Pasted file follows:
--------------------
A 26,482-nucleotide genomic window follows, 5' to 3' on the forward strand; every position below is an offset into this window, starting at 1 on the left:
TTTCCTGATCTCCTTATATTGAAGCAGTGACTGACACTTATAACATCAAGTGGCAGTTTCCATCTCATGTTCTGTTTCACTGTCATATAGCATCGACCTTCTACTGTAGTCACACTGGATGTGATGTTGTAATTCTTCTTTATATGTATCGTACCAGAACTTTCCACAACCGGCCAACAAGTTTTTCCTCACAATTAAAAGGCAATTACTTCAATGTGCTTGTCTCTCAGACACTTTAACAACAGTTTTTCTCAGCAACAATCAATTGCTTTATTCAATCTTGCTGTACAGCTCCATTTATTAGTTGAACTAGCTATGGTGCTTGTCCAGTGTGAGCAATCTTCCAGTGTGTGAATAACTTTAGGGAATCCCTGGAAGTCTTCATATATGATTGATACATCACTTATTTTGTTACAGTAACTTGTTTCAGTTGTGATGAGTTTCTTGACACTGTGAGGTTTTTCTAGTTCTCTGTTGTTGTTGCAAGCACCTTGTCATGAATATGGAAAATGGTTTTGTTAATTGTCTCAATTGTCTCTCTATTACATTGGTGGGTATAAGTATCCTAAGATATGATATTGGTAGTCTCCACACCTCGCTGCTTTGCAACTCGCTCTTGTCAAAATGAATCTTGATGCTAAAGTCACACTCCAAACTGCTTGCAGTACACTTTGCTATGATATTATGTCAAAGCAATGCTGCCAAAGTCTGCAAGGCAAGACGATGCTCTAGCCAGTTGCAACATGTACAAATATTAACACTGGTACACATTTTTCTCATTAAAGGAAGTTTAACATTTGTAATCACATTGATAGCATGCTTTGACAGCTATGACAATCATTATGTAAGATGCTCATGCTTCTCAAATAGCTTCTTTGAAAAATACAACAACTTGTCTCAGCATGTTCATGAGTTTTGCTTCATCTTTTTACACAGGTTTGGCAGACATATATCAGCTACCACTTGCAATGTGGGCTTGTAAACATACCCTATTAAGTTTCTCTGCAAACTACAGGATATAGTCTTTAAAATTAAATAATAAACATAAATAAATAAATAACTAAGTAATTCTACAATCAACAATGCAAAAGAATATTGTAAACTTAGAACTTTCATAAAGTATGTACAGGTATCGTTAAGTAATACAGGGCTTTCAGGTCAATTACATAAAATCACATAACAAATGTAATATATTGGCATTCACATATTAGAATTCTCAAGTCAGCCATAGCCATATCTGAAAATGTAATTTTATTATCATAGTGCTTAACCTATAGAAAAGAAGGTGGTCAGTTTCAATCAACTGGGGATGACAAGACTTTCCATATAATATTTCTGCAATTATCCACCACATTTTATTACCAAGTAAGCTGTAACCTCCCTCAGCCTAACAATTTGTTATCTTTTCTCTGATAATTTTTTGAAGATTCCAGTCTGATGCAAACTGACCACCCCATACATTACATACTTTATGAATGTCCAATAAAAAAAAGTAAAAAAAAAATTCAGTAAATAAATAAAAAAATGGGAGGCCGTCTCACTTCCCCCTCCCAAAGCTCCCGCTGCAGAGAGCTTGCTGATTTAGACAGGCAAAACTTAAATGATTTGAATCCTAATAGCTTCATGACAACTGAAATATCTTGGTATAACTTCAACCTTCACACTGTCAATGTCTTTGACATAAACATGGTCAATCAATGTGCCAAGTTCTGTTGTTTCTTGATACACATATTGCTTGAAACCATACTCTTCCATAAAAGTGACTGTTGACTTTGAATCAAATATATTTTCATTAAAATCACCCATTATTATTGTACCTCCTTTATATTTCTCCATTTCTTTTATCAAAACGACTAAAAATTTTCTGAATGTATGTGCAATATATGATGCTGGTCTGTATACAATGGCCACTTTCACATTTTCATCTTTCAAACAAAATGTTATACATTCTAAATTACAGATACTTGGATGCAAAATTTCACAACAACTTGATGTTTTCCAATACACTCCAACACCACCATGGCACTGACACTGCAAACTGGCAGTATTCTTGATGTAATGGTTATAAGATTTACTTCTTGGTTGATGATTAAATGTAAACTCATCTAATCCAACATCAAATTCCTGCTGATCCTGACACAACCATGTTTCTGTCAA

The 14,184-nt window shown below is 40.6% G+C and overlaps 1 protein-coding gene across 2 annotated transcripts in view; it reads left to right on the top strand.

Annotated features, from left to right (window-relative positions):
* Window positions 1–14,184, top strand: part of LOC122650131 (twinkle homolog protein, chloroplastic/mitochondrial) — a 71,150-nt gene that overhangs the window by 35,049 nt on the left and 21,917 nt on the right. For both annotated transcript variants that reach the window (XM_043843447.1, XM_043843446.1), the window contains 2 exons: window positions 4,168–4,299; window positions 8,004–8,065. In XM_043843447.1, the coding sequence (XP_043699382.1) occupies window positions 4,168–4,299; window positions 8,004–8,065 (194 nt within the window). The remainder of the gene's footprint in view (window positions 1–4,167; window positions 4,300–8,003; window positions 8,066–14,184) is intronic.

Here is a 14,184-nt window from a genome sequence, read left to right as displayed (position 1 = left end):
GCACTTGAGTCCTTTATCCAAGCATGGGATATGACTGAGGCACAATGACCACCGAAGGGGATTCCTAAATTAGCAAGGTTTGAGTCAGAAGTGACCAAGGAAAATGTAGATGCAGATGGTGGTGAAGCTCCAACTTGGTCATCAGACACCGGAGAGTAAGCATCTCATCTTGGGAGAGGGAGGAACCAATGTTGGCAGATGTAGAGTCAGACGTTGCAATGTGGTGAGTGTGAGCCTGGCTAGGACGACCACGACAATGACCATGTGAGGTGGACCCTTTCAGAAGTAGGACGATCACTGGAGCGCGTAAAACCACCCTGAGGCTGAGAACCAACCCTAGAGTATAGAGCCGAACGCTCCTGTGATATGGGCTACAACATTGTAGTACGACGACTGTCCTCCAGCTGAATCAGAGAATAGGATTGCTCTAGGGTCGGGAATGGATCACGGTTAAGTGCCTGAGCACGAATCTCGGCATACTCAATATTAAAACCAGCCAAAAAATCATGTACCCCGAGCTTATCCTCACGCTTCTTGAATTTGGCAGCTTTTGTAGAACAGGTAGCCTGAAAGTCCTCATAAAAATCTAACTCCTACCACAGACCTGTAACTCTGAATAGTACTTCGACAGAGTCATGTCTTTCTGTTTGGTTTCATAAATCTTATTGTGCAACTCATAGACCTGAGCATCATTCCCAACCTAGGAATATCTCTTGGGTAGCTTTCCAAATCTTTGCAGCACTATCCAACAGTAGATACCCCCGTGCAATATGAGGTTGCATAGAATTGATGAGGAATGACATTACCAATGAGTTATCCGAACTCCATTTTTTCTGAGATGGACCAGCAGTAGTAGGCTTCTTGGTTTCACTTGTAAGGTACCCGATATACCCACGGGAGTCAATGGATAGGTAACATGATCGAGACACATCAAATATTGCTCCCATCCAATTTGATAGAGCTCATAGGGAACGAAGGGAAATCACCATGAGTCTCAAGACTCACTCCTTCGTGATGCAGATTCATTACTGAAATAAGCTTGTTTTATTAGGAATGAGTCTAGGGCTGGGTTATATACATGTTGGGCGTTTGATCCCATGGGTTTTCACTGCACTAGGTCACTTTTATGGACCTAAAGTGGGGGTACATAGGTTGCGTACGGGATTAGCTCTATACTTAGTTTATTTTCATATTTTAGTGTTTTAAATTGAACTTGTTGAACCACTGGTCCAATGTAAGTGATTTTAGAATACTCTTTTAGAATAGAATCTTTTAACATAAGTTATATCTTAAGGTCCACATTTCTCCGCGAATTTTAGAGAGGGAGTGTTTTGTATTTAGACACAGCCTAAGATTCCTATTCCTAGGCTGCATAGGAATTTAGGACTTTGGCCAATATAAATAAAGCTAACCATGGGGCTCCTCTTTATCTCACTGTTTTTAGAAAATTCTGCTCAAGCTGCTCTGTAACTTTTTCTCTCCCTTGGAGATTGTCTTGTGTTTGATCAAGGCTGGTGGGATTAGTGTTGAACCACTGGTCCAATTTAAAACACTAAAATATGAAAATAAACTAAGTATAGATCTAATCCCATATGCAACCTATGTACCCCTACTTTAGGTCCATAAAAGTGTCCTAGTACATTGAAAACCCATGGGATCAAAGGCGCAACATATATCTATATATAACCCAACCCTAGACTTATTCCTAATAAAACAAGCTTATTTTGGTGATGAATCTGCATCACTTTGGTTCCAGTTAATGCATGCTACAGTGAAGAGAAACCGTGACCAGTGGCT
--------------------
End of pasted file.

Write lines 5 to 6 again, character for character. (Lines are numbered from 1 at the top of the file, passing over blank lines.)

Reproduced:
* Window positions 1–14,184, top strand: part of LOC122650131 (twinkle homolog protein, chloroplastic/mitochondrial) — a 71,150-nt gene that overhangs the window by 35,049 nt on the left and 21,917 nt on the right. For both annotated transcript variants that reach the window (XM_043843447.1, XM_043843446.1), the window contains 2 exons: window positions 4,168–4,299; window positions 8,004–8,065. In XM_043843447.1, the coding sequence (XP_043699382.1) occupies window positions 4,168–4,299; window positions 8,004–8,065 (194 nt within the window). The remainder of the gene's footprint in view (window positions 1–4,167; window positions 4,300–8,003; window positions 8,066–14,184) is intronic.

Here is a 14,184-nt window from a genome sequence, read left to right as displayed (position 1 = left end):